Many high school grads lack skills, hit dead end

June 13, 1993|By Gene Marlowe | Gene Marlowe,Media General News Service

WASHINGTON -- Hundreds of thousands of high school graduates are headed into the world to spend the next 10 or 15 years bumping from one dead-end job to another.

This year's graduates were in the second grade when a national education commission warned that America was "a nation at risk" because of mediocre schools. But little changed and many slipped through 12 years of school without acquiring the skills for economic survival.

Those not headed for college or further training remain "the forgotten half." Among men ages 29 to 31 whose highest degree is a high school diploma, one in three has held his current job for less than a year.

Behind that statistic lies frustration and heartbreak. The United States is notorious among industrialized countries for sending nearly half of its high school graduates forth to spend the first years of their careers essentially drifting.

"At age 25, Americans who have not attended college often find themselves no higher up the job ladder than they were at age 18. Their German counterparts, by contrast, usually hold well-paying skilled jobs," Wilfried Prewo, a German industrial official, wrote in the Wall Street Journal in February.

Gary Burtless, a Brookings Institution economist who helped write "Growth With Equity," attributes the growing wage disparity in this country in part to the poor education of those who stop with high school.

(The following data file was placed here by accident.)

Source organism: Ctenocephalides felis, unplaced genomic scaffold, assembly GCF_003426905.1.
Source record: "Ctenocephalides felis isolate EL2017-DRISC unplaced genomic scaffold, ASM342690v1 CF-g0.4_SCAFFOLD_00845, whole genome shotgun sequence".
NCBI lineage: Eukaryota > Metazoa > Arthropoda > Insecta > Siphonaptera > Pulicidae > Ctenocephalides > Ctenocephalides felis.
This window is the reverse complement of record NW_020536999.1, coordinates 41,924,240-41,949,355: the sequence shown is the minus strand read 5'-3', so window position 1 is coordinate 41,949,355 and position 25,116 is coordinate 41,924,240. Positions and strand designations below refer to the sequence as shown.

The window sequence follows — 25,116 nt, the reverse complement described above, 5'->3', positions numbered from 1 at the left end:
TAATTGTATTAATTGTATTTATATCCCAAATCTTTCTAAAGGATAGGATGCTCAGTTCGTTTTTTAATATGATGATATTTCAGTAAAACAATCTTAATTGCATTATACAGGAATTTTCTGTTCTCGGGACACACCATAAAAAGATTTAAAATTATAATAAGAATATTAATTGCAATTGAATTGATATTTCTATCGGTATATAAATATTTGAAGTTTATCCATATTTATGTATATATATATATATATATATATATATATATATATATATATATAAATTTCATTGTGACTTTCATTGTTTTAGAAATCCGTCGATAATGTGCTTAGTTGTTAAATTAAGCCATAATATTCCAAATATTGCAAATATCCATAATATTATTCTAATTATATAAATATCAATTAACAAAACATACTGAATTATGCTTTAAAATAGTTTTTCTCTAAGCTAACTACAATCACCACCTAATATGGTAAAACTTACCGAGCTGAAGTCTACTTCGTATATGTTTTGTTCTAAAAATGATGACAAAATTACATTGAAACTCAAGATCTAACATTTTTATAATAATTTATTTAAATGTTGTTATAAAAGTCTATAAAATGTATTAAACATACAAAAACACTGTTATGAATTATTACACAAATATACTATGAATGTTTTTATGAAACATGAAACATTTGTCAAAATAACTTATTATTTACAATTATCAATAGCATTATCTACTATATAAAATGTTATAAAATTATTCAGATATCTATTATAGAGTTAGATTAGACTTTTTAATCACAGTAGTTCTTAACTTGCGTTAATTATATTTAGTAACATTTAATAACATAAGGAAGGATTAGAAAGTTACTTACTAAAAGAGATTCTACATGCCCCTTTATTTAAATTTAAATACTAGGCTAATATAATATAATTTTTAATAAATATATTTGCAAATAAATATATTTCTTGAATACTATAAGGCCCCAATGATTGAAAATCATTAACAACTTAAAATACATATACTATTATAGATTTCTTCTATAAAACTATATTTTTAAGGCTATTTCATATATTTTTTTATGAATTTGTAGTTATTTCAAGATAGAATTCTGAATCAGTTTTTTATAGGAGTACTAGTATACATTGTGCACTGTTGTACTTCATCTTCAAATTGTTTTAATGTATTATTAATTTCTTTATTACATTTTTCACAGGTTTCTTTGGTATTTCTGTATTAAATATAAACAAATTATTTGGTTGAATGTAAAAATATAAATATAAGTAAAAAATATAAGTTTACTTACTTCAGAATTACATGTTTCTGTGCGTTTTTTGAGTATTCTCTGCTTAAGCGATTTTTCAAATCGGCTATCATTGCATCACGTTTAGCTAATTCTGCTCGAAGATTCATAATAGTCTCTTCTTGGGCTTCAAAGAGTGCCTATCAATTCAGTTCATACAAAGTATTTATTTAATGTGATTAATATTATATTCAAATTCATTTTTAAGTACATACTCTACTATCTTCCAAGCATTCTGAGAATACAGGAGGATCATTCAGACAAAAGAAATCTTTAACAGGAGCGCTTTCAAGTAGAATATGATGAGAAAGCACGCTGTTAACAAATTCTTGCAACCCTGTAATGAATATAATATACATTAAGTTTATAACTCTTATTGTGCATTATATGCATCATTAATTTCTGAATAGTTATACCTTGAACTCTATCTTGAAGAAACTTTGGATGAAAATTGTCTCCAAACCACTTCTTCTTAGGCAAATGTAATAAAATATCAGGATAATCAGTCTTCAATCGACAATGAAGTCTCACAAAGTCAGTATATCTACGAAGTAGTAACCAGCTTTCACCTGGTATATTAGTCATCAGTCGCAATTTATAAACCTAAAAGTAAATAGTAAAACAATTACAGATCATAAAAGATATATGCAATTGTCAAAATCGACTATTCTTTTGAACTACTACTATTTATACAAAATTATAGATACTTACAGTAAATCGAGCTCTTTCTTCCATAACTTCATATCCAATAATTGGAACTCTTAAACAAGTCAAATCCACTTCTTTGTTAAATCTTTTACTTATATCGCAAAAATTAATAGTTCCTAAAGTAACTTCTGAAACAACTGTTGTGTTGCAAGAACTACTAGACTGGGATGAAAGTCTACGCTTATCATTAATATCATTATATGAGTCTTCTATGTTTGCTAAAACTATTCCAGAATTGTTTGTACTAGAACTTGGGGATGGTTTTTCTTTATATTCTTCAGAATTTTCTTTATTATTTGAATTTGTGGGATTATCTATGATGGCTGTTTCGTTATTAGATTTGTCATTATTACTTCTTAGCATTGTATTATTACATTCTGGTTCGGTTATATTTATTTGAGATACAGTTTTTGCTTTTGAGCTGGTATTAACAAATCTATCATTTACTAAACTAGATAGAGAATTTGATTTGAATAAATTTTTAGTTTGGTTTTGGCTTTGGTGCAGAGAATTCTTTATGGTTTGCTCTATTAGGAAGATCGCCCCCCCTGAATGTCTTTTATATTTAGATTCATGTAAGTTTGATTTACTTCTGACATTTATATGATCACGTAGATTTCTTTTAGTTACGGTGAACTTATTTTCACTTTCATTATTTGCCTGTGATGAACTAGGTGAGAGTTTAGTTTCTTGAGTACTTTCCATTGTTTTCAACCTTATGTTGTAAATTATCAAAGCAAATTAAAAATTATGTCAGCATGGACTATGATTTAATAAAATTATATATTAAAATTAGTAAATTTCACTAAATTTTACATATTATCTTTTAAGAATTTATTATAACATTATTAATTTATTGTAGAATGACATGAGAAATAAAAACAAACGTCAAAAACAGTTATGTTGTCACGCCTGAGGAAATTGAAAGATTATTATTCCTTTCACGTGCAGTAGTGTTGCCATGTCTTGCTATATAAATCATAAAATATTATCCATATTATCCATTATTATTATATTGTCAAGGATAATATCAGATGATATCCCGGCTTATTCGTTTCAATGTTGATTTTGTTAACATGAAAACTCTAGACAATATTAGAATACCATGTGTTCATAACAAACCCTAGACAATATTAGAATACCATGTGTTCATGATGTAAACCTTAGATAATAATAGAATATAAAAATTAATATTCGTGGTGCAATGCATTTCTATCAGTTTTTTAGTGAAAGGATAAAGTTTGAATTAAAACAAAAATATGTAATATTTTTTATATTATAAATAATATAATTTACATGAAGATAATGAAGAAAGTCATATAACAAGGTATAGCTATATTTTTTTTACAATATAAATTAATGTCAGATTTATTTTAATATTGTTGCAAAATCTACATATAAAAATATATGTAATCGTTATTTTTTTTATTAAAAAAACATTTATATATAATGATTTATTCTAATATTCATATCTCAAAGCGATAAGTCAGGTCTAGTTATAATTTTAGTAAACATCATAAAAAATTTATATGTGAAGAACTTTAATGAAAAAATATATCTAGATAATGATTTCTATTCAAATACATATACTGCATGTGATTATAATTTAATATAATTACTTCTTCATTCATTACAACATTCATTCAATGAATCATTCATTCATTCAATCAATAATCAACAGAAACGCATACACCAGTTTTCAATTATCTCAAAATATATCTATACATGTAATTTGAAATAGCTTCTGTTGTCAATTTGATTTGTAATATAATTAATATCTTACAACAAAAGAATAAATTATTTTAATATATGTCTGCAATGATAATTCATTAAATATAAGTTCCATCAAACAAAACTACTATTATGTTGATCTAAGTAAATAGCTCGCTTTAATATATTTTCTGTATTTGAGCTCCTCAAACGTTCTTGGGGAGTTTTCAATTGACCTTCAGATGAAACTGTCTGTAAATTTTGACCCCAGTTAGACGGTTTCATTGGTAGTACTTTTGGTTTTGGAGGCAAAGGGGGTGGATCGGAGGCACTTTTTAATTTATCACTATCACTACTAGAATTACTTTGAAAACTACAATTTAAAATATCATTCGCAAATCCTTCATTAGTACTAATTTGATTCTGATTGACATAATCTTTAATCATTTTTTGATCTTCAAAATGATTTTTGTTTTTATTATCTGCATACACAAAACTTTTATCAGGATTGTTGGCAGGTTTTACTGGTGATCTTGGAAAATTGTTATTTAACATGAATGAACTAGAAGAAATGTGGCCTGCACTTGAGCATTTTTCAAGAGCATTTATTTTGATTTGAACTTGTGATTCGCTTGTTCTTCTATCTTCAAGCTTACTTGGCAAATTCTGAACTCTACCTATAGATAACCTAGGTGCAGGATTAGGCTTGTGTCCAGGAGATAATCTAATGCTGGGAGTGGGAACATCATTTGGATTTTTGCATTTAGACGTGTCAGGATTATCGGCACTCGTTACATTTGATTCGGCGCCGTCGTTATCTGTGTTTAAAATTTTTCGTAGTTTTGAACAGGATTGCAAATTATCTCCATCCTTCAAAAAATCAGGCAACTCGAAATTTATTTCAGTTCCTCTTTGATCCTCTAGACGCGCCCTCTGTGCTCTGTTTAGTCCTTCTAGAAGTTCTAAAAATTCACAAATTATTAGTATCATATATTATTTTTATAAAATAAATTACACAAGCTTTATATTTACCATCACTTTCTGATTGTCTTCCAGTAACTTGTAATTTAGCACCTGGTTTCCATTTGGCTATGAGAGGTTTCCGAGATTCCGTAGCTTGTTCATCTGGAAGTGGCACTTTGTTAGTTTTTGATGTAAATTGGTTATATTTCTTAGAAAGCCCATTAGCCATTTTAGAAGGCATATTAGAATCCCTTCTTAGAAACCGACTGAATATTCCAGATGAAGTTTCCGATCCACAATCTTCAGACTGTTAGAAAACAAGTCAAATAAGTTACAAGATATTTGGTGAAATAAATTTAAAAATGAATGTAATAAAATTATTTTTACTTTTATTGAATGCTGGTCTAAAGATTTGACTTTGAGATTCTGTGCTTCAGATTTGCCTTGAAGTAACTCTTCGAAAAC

"American high school graduates typically bring very modest skills to the workplace," Mr. Burtless said at a recent meeting of business economists.

Nearly half of the nation's 17-year-olds cannot convert nine parts out of a hundred into a percentage. In science and math, American 14-year-olds know less than those in the other industrialized countries.

High schools' failure is offset for many youngsters by their enrollment in post-secondary schools. Approximately 55 percent go on to college or community college, "where they learn what their counterparts overseas have already been taught in high school," Mr. Burtless said.

But 45 percent don't get beyond high school, and for Mr. Burtless, there is a question of equity here.

"Taxpayers spend a lot less educating and training workers who receive no schooling after high school," he said.

A little more than $10,000 is spent on the education of noncollege 16- to 24-year-olds; for those in college, public spending rises to $25,000.

Companies that hire high school grads rarely make up the deficiency. Few spend much, if anything, improving the skills of their employees. Most know that high school grads won't stay long.

Mr. Burtless found that only half of the high school grads in the work force for six years have had any formal training, and usually they paid for it themselves.

Most companies are willing to train only employees with a college degree who are considered managerial or specialist personnel.

Compare this to a country like Germany. There, 70 percent of the high school graduates sign up for company-based training or an apprenticeship -- a sharp contrast "with the aimless wandering from minimum-wage job to minimum-wage job of many American high school graduates," Mr. Prewo says.

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